Press "Enter" to skip to content

Bitcoin Hashrate Hits a New All-Time High – What Does This Mean for BTC Price?


Source: Unsplash

The total hashrate on the Bitcoin (BTC) network reached a fresh all-time high on Tuesday, despite consistently low bitcoin prices. The increase could be a sign that miners are now more optimistic about the bitcoin price.

According to data from Blockchain.com, the total hashrate this week reached 241.88 Ehash/s, up significantly from this year’s low from early January of 168.2 Ehash/s.

The all-time high was reached when looking at the data on a 7-day moving average basis, an often-used way to smooth out shorter-term fluctuations in the hashrate on the Bitcoin network.

The hashrate is a measure of the computing power that is dedicated to mining Bitcoin and securing the network. An increasing hashrate thus means that more mining machines are coming online, which could signal rising optimism among miners about bitcoin prices going forward.

The rise in hashrate is notable given that the bitcoin price has largely trended lower this year, and has remained stuck in a consolidation zone between close to $18,000 and $25,000 since mid-June this year.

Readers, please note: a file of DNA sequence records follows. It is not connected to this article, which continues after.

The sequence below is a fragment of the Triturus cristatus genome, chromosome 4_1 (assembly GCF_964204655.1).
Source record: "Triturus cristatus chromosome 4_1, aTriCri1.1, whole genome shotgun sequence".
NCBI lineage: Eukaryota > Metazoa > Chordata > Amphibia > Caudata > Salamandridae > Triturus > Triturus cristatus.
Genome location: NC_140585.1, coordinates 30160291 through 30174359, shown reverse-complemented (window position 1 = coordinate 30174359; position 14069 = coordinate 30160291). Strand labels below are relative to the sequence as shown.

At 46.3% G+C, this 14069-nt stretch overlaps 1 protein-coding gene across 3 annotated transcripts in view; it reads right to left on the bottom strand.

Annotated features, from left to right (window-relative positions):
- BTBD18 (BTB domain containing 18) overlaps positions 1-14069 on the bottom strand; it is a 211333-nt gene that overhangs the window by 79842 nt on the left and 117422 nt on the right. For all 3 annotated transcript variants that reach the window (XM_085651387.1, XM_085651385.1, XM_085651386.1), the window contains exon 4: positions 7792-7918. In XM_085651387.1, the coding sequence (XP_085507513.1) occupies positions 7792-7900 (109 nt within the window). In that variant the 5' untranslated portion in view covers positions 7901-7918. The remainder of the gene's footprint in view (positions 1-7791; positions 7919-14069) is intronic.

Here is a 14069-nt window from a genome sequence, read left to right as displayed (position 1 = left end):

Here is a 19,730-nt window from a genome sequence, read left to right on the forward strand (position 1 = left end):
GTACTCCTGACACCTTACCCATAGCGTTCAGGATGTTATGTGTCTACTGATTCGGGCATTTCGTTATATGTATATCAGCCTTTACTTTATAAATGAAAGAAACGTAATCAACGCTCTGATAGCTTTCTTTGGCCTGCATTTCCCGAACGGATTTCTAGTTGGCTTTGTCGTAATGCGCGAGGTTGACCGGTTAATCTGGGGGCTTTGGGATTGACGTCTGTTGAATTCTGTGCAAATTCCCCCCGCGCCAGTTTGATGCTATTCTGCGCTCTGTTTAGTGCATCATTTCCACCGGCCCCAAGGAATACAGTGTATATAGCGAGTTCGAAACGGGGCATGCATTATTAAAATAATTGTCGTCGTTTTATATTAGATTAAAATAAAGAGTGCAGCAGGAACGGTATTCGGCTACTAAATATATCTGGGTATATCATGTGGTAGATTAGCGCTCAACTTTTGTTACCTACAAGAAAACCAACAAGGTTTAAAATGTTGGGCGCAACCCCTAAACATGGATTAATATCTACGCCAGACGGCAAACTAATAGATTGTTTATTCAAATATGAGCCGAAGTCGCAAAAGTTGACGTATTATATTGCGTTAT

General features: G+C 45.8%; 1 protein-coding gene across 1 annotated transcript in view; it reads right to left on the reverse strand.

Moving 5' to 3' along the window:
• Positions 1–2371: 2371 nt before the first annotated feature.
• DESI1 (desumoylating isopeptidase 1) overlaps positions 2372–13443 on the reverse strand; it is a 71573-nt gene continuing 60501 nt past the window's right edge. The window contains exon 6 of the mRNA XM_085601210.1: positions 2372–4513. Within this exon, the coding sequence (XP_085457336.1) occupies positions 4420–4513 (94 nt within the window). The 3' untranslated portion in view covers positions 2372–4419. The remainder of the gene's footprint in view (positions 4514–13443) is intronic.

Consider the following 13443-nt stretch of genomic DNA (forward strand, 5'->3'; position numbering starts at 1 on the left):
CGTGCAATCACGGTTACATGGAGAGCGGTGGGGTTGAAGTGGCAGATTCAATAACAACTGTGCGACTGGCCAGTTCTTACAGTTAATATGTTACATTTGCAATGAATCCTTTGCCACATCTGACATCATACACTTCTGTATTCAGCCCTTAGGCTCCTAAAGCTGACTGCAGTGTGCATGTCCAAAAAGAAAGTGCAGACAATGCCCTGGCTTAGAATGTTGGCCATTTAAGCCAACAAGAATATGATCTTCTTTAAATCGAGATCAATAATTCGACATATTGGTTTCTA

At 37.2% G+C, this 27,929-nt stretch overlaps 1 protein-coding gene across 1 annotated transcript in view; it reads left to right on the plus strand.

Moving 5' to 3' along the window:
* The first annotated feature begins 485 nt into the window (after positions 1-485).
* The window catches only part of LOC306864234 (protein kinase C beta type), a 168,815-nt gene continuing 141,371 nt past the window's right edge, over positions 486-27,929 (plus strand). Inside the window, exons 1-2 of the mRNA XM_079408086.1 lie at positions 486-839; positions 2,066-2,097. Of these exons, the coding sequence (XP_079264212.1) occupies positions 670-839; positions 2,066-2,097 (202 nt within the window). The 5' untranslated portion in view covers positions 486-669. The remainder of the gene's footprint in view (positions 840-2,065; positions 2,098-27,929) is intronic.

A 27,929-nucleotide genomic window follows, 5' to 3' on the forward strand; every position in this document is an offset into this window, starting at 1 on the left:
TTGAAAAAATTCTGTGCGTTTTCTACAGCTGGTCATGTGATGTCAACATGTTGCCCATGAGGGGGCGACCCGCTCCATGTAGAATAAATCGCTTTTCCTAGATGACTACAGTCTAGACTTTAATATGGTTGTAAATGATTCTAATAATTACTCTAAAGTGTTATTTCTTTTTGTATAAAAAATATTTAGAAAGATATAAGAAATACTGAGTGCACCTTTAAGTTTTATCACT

The prior peak for the hashrate was in mid-June, when total hashrate reached 231.4 Ehash/s on a 7-day moving average basis. Since then, the key metric trended lower until it bottomed in mid-July at around 190 Ehash/s.

Bitcoin total hashrate. Source: Blockchain.com

Since China cracked down on all forms of crypto mining last year, the Bitcoin network has seen a large migration of miners out of China and to the US and other places that have been more welcoming.

According to figures from early this year from the Cambridge Centre for Alternative Finance (CCAF), the US has the largest share of hashrate with 37.8%. Interestingly, however, China also remains a major hub for Bitcoin mining, with 21.1% of the global hashrate.

Just came in:  Fortnite: Chapter 4 has a new island, dirt bikes, and Geralt of Rivia
Source: CCAF

In October last year, researchers at CCAF first reported that the US had become the largest Bitcoin mining hub, followed by Kazakhstan and Russia.

Source